Signet Banking Corporation
21 Pages Posted: 30 May 2017
This case investigates the alternatives that Signet Banking Corporation faced in 1995 as it attempted to restructure itself; the market perceived Signet to be undervalued, especially in light of the strong performance of its credit card division. Students must choose among several competing proposals to enhance shareholder value.
SIGNET BANKING CORPORATION
In July 1994, Wallace B. Millner considered the future of the Signet Banking Corporation. Having been an employee of the company for more than 20 years and currently serving as chief financial officer (CFO), Millner had seen the company survive its share of good and bad times. The U.S. economy was just coming out of a recession and Signet's earnings and stock price had both increased greatly in the past year. Although the bank had recently performed well, many cost-related problems in the core bank were masked by the tremendous success of the credit card division (CCD). Under the new and innovative management, the division had grown far beyond expectations and was a major catalyst in the turnaround of Signet's performance. Millner and other members of senior management were concerned, however, that the financial markets did not recognize the value of Signet's consolidated operations. It was their responsibility to ensure that the company's stockholders received the maximum return on their investment. Millner had to make a recommendation soon to Signet's board of directors on several proposed restructuring plans that could dramatically affect the future of the bank. Now the dilemma for Millner and the others was to determine which course of action offered Signet's shareholders the greatest value.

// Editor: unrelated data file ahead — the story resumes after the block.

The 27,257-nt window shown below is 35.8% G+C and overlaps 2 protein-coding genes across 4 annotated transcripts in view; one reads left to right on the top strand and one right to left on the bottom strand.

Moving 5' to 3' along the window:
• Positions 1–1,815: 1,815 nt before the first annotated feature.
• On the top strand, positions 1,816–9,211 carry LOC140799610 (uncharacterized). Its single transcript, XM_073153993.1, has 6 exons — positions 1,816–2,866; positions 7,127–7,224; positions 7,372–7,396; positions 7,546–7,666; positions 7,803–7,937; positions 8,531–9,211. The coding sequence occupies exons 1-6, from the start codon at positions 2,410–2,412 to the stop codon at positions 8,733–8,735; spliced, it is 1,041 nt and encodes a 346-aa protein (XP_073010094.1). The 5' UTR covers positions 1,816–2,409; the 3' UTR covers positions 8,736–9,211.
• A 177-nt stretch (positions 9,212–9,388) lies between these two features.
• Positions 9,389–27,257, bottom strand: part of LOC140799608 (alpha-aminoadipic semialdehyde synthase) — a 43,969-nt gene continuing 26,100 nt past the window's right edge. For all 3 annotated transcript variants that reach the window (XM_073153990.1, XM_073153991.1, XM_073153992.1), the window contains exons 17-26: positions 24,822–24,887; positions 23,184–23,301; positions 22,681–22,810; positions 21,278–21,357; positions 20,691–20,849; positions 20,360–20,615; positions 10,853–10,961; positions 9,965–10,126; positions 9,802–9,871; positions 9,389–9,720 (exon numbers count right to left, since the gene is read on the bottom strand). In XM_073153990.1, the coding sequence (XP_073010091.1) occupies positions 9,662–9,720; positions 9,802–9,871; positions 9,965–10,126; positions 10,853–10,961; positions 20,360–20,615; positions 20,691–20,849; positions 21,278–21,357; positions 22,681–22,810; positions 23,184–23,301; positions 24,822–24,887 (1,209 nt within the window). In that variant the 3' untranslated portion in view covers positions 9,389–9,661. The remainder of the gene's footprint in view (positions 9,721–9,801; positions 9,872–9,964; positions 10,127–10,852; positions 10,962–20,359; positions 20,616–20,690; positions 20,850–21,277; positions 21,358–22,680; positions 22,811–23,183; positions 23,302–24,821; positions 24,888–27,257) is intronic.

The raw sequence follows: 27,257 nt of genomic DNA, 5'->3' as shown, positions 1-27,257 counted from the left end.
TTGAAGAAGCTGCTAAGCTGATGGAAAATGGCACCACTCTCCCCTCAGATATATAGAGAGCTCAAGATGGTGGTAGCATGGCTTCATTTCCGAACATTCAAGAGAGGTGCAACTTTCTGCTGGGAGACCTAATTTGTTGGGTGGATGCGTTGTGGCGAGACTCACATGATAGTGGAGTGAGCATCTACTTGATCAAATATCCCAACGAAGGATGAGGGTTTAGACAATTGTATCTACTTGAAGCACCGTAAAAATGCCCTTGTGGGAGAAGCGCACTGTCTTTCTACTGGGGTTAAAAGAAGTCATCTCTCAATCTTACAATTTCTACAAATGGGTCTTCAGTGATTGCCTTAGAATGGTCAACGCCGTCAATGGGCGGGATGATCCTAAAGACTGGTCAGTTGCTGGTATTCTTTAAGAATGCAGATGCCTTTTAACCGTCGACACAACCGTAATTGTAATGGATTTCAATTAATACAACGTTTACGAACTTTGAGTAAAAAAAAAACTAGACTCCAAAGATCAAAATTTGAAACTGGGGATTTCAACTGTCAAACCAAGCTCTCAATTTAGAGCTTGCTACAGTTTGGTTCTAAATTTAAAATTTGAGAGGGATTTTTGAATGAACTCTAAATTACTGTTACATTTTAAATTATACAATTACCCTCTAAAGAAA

Background of Signet
Signet Banking Corporation was a registered bank holding company headquartered in Richmond, Virginia. At the end of 1993, the company had 239 offices located throughout Virginia, Maryland, and Washington, D.C. Based on total assets, Signet was the second largest bank holding company headquartered in Virginia and the 63rd-largest bank in the United States. Exhibit 1 gives a list of comparable Southeastern U.S. banks. Like the majority of other bank holding companies, Signet provided financial services such as consumer and commercial loans, checking and savings products, mortgages, and credit cards. The company focused its sales and expansion efforts in and around the markets in which it was located.
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Keywords: corporate restructuring, financial services, valuation
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Signet Banking Corporation
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